Yesterday’s Lending to households and businesses release from the ABS revealed that total mortgage lending (excluding refinancings) rebounded strongly in July; albeit it was still down a hefty 14% over the year in trend terms, driven by an epic 22% crash in investor commitments, whereas owner-occupied commitments also fell by 11%:
As regular readers of MB will know, we consider the flow of housing and investor finance commitments to be premier indicators for dwelling value growth. This view is based on the incredibly strong historical correlation between finance and prices, as illustrated by the next charts:
As you can see from the above charts, investor and housing finance growth as well as dwelling price growth crashed particularly hard across Sydney and Melbourne, but was also weak across the other major capitals.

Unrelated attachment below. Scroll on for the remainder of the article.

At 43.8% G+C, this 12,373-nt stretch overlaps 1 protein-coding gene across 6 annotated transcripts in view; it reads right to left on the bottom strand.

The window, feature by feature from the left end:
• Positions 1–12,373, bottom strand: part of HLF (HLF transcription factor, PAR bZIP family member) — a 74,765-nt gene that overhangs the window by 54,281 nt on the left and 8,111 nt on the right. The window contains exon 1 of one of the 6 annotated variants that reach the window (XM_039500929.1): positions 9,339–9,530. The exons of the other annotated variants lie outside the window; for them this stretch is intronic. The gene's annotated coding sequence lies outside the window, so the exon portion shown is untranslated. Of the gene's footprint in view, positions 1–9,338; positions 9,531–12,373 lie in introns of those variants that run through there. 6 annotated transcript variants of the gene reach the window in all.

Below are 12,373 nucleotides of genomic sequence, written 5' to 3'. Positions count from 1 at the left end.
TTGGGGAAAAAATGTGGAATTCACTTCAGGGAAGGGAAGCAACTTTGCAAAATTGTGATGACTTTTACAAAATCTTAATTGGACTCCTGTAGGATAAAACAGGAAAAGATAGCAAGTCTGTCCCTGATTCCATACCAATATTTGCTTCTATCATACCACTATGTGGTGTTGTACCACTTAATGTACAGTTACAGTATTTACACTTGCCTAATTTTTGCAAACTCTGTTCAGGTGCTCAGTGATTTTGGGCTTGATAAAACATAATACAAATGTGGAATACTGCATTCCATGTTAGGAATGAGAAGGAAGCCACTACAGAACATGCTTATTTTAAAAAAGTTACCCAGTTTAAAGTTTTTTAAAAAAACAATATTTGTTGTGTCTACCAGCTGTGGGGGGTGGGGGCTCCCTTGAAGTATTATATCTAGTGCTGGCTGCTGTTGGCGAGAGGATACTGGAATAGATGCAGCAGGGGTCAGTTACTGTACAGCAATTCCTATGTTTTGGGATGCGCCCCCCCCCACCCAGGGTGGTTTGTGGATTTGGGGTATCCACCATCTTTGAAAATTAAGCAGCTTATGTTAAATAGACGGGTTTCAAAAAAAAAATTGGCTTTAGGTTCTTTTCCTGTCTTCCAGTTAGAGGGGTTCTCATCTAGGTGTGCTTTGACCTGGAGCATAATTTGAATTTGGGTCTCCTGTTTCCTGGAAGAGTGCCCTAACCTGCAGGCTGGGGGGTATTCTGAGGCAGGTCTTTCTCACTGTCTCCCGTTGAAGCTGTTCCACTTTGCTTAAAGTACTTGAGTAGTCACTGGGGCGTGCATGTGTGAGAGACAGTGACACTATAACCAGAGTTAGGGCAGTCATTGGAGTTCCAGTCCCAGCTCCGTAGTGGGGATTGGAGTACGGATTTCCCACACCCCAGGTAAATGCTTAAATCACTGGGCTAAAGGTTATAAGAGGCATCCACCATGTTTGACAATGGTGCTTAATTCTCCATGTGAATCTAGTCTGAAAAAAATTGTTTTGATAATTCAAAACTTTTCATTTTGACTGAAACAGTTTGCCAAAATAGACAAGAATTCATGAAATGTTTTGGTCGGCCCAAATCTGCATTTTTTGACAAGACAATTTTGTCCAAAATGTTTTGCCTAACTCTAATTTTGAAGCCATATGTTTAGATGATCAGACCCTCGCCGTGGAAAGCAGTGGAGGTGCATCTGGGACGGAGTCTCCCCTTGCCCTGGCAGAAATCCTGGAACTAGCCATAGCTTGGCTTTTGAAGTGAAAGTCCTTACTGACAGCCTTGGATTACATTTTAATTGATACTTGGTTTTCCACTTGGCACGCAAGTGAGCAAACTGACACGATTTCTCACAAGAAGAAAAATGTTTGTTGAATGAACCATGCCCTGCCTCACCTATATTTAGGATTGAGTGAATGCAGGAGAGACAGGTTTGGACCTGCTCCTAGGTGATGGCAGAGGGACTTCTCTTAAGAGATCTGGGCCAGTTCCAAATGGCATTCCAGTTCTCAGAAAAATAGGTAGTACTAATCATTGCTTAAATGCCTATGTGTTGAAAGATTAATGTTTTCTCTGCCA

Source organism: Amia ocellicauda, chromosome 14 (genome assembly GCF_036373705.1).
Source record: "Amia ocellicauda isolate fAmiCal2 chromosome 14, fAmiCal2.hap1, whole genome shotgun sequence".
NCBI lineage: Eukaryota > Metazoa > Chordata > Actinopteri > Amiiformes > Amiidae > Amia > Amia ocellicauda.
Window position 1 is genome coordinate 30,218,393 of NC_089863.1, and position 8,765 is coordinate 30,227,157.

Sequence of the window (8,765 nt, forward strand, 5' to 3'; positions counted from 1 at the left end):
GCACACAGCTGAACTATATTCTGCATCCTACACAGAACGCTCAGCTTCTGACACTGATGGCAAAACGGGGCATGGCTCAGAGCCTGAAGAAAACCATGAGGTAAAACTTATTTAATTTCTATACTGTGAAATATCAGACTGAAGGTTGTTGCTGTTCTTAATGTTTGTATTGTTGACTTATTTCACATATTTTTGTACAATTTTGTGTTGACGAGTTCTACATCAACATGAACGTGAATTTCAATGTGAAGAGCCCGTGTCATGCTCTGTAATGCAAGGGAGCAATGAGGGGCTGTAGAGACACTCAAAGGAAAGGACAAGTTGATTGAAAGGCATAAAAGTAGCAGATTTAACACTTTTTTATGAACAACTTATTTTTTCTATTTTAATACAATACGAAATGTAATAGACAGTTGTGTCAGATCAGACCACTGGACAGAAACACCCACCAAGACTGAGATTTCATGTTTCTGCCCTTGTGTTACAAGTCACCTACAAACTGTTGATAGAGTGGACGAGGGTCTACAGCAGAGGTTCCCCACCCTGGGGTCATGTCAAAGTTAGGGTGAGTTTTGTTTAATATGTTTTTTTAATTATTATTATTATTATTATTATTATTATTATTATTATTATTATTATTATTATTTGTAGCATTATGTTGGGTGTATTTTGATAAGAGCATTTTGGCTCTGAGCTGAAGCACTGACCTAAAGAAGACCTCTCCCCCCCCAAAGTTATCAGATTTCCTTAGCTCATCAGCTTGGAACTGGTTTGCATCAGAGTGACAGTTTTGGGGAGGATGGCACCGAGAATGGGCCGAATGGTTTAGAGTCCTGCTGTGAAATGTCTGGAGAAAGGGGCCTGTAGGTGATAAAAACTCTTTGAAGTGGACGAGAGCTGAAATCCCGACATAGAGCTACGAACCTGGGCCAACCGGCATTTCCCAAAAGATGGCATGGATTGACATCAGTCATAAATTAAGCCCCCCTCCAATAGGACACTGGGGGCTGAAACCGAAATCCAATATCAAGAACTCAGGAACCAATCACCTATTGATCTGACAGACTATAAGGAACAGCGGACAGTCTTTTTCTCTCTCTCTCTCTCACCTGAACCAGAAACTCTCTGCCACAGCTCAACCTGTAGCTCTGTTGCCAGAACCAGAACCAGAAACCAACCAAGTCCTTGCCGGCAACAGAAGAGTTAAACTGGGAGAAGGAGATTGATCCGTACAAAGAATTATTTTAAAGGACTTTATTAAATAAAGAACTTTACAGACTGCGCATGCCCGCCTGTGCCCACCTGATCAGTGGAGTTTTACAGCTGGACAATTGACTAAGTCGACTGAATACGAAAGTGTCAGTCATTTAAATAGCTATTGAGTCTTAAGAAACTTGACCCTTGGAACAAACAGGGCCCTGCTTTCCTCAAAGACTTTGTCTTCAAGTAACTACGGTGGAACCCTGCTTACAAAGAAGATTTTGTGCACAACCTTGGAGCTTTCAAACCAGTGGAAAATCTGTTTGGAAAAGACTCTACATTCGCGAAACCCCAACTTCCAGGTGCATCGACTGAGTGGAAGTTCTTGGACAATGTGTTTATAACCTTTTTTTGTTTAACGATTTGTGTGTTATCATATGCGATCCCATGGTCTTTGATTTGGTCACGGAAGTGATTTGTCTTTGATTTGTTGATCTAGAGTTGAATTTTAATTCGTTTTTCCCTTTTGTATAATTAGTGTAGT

However, there are clear signs of improvement, at least on a national level, as shown by the first chart and the monthly chart below:
Given the RBA’s recent interest rate cuts (with more to come), macro-prudential easing by APRA, and announced first home buyer subsidies, our base case is for the modest rebound in mortgage credit to continue over the near term, with house prices likely to rise modestly into 2020.
It should be stressed, however, that changes to the Household Expenditure Measure (HEM) presents a structural barrier to looser mortgage credit like we witnessed during the peak of the bubble, and should thereby limit any upswing. The deteriorating labour market should do likewise.
These issues were discussed in detail in our Half-Year Report.